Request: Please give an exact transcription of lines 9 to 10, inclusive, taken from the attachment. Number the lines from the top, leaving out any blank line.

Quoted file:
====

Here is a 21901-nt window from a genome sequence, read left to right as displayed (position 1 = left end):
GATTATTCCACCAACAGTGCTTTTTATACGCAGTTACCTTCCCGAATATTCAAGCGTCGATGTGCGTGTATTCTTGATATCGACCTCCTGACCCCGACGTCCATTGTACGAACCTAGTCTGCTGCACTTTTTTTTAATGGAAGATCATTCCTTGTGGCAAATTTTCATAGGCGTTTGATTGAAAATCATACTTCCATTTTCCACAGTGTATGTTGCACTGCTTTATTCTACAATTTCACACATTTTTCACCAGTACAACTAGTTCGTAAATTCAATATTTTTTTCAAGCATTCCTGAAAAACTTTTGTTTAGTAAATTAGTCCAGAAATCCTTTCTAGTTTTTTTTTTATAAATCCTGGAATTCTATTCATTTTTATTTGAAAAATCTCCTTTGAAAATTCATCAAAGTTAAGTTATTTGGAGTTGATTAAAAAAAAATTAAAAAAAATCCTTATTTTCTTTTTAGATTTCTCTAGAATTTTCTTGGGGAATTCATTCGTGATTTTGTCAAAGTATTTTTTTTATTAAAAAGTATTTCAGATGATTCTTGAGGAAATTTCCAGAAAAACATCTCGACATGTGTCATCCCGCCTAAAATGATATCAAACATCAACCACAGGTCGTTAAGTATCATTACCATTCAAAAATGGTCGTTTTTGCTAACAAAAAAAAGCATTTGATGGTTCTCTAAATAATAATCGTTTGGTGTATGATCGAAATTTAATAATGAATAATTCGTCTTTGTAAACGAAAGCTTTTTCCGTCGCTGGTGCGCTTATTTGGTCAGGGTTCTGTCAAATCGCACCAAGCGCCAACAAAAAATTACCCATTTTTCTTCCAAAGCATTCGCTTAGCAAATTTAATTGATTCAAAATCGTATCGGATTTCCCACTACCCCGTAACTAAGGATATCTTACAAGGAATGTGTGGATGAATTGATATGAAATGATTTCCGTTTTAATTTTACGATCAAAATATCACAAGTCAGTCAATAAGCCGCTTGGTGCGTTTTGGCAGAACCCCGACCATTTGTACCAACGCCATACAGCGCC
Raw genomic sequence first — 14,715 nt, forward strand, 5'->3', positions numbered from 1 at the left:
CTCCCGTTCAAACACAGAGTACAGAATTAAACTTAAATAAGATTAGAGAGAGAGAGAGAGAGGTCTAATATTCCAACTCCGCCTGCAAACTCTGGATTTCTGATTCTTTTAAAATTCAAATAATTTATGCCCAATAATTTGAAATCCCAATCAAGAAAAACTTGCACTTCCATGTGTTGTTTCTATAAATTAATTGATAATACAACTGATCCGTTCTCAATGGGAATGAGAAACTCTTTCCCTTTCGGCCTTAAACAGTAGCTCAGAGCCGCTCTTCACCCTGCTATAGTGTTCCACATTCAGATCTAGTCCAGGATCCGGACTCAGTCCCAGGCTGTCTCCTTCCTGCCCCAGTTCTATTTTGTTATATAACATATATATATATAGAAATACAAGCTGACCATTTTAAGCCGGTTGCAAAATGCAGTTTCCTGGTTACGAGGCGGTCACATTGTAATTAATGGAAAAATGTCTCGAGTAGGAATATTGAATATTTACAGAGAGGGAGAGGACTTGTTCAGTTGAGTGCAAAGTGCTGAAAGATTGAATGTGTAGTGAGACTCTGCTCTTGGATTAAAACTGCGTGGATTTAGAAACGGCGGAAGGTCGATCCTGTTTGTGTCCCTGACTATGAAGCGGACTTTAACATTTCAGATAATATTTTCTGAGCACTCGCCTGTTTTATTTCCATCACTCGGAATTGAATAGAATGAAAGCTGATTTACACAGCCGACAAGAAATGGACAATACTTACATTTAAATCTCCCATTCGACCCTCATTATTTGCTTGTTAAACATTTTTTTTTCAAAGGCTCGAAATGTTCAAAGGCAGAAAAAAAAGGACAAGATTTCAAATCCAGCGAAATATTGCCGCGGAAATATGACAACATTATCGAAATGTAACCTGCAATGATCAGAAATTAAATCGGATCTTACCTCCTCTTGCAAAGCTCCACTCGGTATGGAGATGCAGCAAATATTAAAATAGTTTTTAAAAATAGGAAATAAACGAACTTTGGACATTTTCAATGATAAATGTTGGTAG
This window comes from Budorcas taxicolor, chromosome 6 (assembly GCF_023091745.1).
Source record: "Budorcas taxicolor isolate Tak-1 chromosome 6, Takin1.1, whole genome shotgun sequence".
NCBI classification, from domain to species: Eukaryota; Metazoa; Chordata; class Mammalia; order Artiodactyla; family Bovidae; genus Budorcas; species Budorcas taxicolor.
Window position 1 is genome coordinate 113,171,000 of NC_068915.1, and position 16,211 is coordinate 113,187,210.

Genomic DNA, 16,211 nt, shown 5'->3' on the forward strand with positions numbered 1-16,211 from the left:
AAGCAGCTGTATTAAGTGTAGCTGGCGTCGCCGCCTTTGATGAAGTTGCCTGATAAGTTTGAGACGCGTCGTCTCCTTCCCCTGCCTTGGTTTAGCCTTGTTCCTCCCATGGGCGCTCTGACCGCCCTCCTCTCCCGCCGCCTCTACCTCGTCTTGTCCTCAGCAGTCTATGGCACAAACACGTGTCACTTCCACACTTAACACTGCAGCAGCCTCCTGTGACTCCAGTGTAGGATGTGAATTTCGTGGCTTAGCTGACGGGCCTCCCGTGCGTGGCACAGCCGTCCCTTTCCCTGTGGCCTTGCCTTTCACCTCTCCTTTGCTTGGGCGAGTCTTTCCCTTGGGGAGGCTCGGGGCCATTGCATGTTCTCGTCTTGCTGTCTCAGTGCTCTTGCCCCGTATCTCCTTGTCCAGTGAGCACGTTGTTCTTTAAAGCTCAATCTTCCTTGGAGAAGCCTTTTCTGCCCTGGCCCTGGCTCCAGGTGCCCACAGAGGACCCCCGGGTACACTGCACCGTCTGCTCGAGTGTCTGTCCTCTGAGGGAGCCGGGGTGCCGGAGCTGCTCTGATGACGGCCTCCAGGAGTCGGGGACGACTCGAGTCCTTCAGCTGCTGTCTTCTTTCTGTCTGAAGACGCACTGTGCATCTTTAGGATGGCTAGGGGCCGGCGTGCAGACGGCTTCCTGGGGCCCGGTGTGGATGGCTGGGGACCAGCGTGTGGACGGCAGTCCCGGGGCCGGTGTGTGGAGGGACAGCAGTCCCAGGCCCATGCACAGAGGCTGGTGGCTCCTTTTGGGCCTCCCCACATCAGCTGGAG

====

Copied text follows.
Genomic DNA, 16,211 nt, shown 5'->3' on the forward strand with positions numbered 1-16,211 from the left:
AAGCAGCTGTATTAAGTGTAGCTGGCGTCGCCGCCTTTGATGAAGTTGCCTGATAAGTTTGAGACGCGTCGTCTCCTTCCCCTGCCTTGGTTTAGCCTTGTTCCTCCCATGGGCGCTCTGACCGCCCTCCTCTCCCGCCGCCTCTACCTCGTCTTGTCCTCAGCAGTCTATGGCACAAACACGTGTCACTTCCACACTTAACACTGCAGCAGCCTCCTGTGACTCCAGTGTAGGATGTGAATTTCGTGGCTTAGCTGACGGGCCTCCCGTGCGTGGCACAGCCGTCCCTTTCCCTGTGGCCTTGCCTTTCACCTCTCCTTTGCTTGGGCGAGTCTTTCCCTTGGGGAGGCTCGGGGCCATTGCATGTTCTCGTCTTGCTGTCTCAGTGCTCTTGCCCCGTATCTCCTTGTCCAGTGAGCACGTTGTTCTTTAAAGCTCAATCTTCCTTGGAGAAGCCTTTTCTGCCCTGGCCCTGGCTCCAGGTGCCCACAGAGGACCCCCGGGTACACTGCACCGTCTGCTCGAGTGTCTGTCCTCTGAGGGAGCCGGGGTGCCGGAGCTGCTCTGATGACGGCCTCCAGGAGTCGGGGACGACTCGAGTCCTTCAGCTGCTGTCTTCTTTCTGTCTGAAGACGCACTGTGCATCTTTAGGATGGCTAGGGGCCGGCGTGCAGACGGCTTCCTGGGGCCCGGTGTGGATGGCTGGGGACCAGCGTGTGGACGGCAGTCCCGGGGCCGGTGTGTGGAGGGACAGCAGTCCCAGGCCCATGCACAGAGGCTGGTGGCTCCTTTTGGGCCTCCCCACATCAGCTGGAG